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Disclaimer: It's literally the second time I write in Haskell.

The purpose of this module is to provide some basic operations with IP addresses (and networks).

At the moment I only implemented the successor operation, that returns a next address in the range if it exists.

Eg: for 192.168.1.1 in 192.168.1.0/24 it would return Maybe 192.168.1.1

And for 192.168.1.255 (which is the last valid IP address in the given network) it would return Nothing.

module Main where

import Data.IP (IPv4, AddrRange(addr), fromIPv4, toIPv4, isMatchedTo, makeAddrRange)
import Data.Bits (shiftL, shiftR, (.|.), (.&.))
import Data.List (foldl')
import Text.Read (readMaybe)
import qualified Safe as S

parse :: String -> Maybe IPv4
parse = readMaybe

toInt :: IPv4 -> Int
toInt i = foldl' accum 0 (fromIPv4 i)
    where accum a v = (a `shiftL` 8) .|. v

fromInt :: Int -> IPv4
fromInt i = toIPv4 $ map (\s -> (i `shiftR` s) .&. 0xff) [24, 16, 8, 0]

addressesInNetwork :: AddrRange IPv4 -> [IPv4]
addressesInNetwork i = takeWhile (`isMatchedTo` i) adds
    where net = toInt $ addr i
          adds = map (\s -> fromInt $ net + s) [0..]

successor :: Int -> IPv4 -> Maybe IPv4
successor r a = S.headMay $ dropWhile (<= a) $ addressesInNetwork $ makeAddrRange a r


net24 :: IPv4 -> Maybe IPv4
net24 = successor 24


main::IO()
main = print $ parse "192.168.1.201" >>= net24

What I don't like: it just looks terrible. I look on it and see Perl, not Haskell.

Have I done something idiomatically wrong or my sense of beauty is broken?

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I think what you've missed is the Enum instance for the IPv4 datatype from iproute. Using methods from Enum and Bounded you can eliminate the use of Data.Bits in your code.

Because IPv4 is Enum, your toInt method is just fromEnum :: (Enum a) => a -> Int. And similarly your fromInt is toEnum.

addressesInNetwork is largely the same logic, you just let someone else do all the work.

addressesInNetwork :: AddrRange IPv4 -> [IPv4]
addressesInNetwork range = takeWhile (`isMatchedTo` range) [low..]
    where
        (low, _) = addrRangePair range

I would use addrRangePair instead of the addr field accessor for two reasons. First, addr doesn't show up in the Haddock documentation for Data.IP which is a bit confusing. Second, on the off-chance that the author of iproute begins hiding the constructors of AddrRange from export (which is very common practice in Haskell so that library authors can change implementations without breaking users' code) you'll be safe from breaking changes.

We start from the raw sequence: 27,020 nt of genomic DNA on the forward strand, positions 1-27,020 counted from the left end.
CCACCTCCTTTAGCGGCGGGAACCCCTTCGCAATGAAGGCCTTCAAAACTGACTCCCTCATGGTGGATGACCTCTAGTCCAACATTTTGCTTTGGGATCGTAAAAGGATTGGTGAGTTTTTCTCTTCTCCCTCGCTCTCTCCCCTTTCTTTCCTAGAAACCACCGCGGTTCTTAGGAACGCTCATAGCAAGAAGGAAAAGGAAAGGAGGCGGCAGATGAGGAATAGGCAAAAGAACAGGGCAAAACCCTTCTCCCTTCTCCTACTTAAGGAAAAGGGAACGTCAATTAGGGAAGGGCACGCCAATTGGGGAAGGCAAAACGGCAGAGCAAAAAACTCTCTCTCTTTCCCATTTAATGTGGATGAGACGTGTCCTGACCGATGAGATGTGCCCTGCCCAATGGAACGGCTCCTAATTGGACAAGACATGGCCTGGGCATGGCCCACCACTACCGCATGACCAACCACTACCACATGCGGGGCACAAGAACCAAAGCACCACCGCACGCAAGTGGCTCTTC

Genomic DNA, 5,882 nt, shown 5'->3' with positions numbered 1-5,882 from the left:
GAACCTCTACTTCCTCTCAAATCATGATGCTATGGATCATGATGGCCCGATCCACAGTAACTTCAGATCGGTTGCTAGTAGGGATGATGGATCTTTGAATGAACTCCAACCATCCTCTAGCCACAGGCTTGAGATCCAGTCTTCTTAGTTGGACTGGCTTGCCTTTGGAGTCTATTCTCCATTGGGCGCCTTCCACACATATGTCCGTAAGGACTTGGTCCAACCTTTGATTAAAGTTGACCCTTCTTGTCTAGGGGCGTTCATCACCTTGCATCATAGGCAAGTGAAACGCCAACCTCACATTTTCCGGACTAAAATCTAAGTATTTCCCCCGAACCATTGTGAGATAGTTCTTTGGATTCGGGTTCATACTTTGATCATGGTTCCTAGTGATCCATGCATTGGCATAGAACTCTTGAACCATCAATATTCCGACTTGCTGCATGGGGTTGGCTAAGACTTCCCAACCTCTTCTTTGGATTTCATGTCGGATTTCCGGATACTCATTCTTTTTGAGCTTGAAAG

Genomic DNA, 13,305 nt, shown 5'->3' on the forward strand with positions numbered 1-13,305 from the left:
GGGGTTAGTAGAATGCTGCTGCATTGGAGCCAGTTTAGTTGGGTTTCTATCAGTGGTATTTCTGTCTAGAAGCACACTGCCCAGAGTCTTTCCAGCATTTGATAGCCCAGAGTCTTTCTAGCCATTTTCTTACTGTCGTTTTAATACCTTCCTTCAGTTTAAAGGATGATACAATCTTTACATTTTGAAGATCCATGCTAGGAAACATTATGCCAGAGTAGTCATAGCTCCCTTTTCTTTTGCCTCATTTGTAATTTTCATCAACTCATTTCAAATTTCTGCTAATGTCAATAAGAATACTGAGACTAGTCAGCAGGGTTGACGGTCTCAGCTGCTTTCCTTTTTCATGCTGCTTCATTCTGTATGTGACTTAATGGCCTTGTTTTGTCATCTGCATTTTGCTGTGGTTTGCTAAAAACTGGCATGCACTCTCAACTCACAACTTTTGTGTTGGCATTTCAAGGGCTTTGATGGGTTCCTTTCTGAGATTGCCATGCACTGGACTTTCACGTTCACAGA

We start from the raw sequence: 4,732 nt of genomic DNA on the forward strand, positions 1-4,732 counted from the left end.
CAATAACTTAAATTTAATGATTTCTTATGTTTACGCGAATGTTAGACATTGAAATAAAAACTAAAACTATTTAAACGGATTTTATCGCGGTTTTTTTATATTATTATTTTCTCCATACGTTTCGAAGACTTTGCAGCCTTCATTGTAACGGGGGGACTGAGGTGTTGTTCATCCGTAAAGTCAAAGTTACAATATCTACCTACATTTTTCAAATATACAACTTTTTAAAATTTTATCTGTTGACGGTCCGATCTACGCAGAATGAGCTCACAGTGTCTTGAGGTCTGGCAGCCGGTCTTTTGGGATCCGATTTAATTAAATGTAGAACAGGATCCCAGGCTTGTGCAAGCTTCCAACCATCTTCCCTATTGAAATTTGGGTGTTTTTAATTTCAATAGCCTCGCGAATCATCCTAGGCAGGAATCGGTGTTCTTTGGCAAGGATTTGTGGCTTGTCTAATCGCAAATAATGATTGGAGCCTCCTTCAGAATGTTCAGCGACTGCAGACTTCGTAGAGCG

Knowing the Enum instance and available Data.IP functions, you can now write a clearer version of successor. Unfortunately we have to be a bit cautious of bounds, Enum throws an exception if you try to get the successor of maxBound, but it's not too bad.

successor :: AddrRange IPv4 -> IPv4 -> Maybe IPv4
successor range ip | ip == maxBound              = Nothing
                   | succ ip `isMatchedTo` range = Just $ succ ip
                   | otherwise                   = Nothing

Notice I changed the type signature of your function to take an AddrRange instead of a mask length. This is kind of a separation of concerns issue, successor doesn't care about the mask length, what matters is whether an IP falls within the range it defines. So net24 would be implemented as—

net24 :: IPv4 -> Maybe IPv4
net24 ip = successor (makeAddrRange ip 24) ip

(That's kind of a strange name though, maybe successorMask24 instead?)

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  • \$\begingroup\$ "That's kind of a strange name though" --- It's actually an artifact from experiments, that I decided to not drop :-) \$\endgroup\$ – zerkms Apr 4 '15 at 21:21
  • \$\begingroup\$ After reworking my code I can tell - it's a super valuable answer (I don't have anything "own" left in my code though, but it's okay) \$\endgroup\$ – zerkms Apr 4 '15 at 21:50
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    \$\begingroup\$ Haha well the easiest code to maintain is no code at all. ;-) \$\endgroup\$ – bisserlis Apr 4 '15 at 22:13
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You can add a digit to the integer converted by toInt and then convert it back into an IPv4. I couldn't find any generic library in haskell to do this. The one closest to this was showIntAtBase in Numeric. I modified it

showIntAtBaseGeneric base toChr concat n0 r0 
  | base <= 1 = error ("Numeric.showIntAtBase: applied to unsupported base " ++ show base)
  | n0 <  0   = error ("Numeric.showIntAtBase: applied to negative number " ++ show n0)
  | otherwise = showIt (quotRem n0 base) r0
   where
    showIt (n,d) r = seq c $ -- stricter than necessary
      case n of
        0 -> r'
        _ -> showIt (quotRem n base) r'
     where
      c  = toChr (fromIntegral d)
      r' = concat c  r

Now:

λ> let foo = succ $ toInt (toIPv4 [192,0,2,1])
λ> showIntAtBaseGeneric 256 id (:) foo []
[192,0,2,2]

You can then use the libraries to convert into an IPv4 and check if this is in the valid range (and accordingly return Nothing or Just IPv4).

Note: showIntAtBase can be implemented using showIntAtBaseGeneric trivially (as shown below). I don't know if this would qualify as useful though :/

showIntAtBase :: (Integral a, Show a) => a -> (Int -> Char) -> a -> ShowS
showIntAtBase base toChr n0 r0 = showIntAtBaseGeneric base toChr (:) n0 r0
| improve this answer | |
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